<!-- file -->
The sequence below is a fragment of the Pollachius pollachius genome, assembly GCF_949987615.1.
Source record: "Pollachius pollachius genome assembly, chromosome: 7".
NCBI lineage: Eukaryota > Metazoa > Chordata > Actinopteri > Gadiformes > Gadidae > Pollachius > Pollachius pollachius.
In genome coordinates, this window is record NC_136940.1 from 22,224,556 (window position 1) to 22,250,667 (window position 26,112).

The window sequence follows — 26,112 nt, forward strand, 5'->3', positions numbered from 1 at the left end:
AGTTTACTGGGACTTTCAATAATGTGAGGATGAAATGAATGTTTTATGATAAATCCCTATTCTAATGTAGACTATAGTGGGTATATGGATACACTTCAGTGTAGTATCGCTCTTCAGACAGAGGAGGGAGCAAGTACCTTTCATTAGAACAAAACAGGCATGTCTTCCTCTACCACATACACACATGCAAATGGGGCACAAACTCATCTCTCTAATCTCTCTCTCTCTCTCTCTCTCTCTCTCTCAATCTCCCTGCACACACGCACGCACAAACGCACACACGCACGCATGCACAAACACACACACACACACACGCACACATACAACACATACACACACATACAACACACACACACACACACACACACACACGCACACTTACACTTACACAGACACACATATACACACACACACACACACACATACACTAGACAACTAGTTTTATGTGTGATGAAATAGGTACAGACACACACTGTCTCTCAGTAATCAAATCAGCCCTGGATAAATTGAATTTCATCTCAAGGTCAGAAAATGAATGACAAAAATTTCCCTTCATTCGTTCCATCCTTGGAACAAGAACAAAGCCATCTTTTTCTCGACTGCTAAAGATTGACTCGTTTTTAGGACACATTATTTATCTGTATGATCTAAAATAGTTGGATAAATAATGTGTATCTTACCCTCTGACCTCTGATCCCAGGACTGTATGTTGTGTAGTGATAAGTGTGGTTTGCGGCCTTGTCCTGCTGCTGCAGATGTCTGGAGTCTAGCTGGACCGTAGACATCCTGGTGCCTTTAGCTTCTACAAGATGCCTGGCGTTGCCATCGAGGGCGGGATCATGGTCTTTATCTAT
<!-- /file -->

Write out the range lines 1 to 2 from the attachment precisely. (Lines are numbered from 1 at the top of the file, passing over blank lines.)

The sequence below is a fragment of the Pollachius pollachius genome, assembly GCF_949987615.1.
Source record: "Pollachius pollachius genome assembly, chromosome: 7".